Queen Rania Inaugurates an Art Exhibition in Rhodes Which Reflects the Work of 51 Women Artists from the Islamic World

September 19, 2002

(Office of Her Majesty, Press Department - Rhodes) "We have an important message to send (that is) our commitment to peace, tolerance, and equality, and our respect for diversity."

This was a message articulated by Her Majesty Queen Rania Al-Abdullah to several hundred people gathered in Rhodes, Greece at an exhibition organized by the Royal Society of Fine Arts in Jordan and Pan-Mediterranean Women Artists Network with the aim of using arts as a tool to break stereotypes of women in Islam.

The exhibition inaugurated by Queen Rania featured the work of 51 women artists from 21 Islamic countries all gathered with a common vision of promoting dialogue and painting a clearer picture on Islam.

Women artists "work in different media styles, they have had different experiences, and they come from more than a score of different countries. But they have something in common that is more important than any dissimilarity. That something is the essence of Islamic art, and all art - a spirit of creativity, humanity and insight," Queen Rania said in her remarks following the exhibition.

Queen Rania, who emerged as a strong advocate of cross-cultural dialogue aimed at dispelling misconceptions about Islam and at a better understanding between different civilizations said that through this exhibit, these artists "are truly helping to break the barriers of misunderstandings and ignorance that divide" these civilizations. "Real art connects. It connects us with ourselves and with one another. It leads us to discover new truths, and helps to illuminate the humanity we share," Queen Rania said in the presence of Her Royal Highness Princess Wijdan Ali, President of the Royal Society of Fine Arts in Jordan.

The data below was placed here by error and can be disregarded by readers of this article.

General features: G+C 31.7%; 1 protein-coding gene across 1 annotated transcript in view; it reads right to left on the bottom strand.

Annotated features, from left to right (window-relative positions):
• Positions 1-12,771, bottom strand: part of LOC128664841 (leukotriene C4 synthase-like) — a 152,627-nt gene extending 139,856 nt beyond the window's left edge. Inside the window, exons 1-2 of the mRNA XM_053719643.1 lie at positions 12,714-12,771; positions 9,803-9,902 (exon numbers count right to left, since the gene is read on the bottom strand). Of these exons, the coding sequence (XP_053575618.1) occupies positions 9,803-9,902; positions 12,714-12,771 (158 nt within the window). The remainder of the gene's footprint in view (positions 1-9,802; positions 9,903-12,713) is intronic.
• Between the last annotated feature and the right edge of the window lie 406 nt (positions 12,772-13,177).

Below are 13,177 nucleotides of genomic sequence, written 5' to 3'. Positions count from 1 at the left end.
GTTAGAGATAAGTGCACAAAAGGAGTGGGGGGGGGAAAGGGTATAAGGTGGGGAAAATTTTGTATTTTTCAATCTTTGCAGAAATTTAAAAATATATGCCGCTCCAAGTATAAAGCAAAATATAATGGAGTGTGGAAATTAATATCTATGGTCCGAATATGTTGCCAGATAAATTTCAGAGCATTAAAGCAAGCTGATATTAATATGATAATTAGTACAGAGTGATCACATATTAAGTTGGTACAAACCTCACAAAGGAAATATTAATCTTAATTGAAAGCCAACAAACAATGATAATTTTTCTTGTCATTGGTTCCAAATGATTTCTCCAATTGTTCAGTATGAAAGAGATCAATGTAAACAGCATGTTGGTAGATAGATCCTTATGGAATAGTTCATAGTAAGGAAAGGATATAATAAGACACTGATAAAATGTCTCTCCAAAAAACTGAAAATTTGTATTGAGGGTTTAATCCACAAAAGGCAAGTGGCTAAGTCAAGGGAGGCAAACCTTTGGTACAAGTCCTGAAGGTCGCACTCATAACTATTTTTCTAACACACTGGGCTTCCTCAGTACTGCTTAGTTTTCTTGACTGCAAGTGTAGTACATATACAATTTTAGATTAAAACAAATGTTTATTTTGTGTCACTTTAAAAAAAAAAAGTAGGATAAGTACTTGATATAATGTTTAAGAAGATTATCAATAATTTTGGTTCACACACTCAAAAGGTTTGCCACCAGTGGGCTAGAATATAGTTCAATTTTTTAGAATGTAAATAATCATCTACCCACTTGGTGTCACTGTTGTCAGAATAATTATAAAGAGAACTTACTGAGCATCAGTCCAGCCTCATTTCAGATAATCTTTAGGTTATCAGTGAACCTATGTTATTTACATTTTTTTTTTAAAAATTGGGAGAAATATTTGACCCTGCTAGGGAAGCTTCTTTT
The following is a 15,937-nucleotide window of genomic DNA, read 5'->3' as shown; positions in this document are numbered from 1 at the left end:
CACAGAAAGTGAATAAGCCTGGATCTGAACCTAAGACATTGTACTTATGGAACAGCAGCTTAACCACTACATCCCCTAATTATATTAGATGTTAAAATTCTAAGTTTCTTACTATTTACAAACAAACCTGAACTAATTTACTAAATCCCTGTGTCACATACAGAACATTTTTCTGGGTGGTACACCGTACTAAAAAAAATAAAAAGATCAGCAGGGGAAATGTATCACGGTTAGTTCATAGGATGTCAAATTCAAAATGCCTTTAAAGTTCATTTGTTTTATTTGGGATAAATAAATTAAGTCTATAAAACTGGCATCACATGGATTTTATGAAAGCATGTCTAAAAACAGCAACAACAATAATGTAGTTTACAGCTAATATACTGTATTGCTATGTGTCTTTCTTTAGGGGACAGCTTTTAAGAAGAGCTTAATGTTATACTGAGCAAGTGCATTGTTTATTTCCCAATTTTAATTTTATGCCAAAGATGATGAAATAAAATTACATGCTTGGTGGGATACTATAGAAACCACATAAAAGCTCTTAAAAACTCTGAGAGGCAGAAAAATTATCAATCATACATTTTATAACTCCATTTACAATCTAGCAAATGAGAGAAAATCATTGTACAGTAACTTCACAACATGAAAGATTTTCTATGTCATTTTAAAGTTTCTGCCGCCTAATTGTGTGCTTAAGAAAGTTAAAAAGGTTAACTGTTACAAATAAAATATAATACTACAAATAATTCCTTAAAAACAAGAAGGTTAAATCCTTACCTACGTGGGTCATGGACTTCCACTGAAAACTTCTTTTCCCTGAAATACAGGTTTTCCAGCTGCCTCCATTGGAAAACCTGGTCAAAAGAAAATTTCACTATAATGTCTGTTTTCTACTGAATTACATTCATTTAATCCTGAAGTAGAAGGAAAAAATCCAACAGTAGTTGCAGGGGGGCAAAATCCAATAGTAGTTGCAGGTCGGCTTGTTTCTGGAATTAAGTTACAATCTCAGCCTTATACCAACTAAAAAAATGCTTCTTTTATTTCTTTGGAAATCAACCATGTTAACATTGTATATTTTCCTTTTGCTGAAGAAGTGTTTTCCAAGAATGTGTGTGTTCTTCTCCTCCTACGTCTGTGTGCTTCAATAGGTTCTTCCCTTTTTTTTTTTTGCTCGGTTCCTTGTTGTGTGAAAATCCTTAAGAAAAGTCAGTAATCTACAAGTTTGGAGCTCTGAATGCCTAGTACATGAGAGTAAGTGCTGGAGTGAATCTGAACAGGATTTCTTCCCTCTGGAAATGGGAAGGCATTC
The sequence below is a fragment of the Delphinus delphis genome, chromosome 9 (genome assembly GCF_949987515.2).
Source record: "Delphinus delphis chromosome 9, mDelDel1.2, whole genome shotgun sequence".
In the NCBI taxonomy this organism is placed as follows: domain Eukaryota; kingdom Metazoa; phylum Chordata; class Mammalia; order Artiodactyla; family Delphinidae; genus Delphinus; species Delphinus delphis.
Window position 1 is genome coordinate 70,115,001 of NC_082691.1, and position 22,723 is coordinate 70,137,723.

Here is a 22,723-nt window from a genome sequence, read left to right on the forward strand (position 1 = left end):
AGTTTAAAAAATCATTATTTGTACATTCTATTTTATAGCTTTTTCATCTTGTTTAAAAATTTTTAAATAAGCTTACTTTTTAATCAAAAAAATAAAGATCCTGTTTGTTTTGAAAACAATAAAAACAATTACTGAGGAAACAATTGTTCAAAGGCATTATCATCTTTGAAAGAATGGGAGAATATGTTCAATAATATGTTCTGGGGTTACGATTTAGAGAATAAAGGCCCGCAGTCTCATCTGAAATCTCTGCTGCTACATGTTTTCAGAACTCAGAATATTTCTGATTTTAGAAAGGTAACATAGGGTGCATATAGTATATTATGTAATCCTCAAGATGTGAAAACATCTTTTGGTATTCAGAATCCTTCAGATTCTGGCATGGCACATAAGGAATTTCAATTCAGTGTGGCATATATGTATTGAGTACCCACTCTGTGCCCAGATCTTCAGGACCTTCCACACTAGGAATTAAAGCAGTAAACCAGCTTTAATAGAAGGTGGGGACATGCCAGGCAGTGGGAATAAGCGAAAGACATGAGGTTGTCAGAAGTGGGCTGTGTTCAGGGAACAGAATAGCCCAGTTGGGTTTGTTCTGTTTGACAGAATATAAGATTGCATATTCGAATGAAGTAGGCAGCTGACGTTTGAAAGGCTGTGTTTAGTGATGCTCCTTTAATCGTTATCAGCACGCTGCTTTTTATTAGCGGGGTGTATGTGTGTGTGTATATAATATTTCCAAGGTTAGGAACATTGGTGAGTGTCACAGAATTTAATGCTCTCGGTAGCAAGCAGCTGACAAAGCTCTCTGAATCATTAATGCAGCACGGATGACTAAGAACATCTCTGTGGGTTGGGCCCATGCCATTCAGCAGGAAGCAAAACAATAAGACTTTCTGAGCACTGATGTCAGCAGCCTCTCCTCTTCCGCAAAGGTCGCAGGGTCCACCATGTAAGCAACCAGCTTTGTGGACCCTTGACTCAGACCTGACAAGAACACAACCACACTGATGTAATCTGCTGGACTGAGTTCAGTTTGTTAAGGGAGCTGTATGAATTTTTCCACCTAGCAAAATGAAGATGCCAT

All 70 paintings featured at the exhibition were chosen from the collection of the Jordan National Gallery of Fine Arts in Amman.

The exhibition is part of the 2nd Forum for Culture and Peace held under the auspices of UNESCO and the European Parliament. The forum brings together women artists from the Mediterranean to promote intercultural dialogue and peace through art.

Women artists represented the following countries: Algeria, Bangladesh, Egypt, Indonesia, Iran, Iraq, Jordan, Kuwait, Lebanon, Malaysia, Morocco, Oman, Pakistan, Palestine, Saudi Arabia, Sudan, Syria, Tunisia, Turkey, the United Arab Emirates, and Yemen.

Three Jordanian women artists participated in the exhibition. Queen Rania's participation in this event is part of her efforts in promoting cross-cultural dialogue.

In June this year, Queen Rania visited an Islamic center in Brussels and a Cathedral in Strasburg, where she further emphasized the need and importance of such dialogue.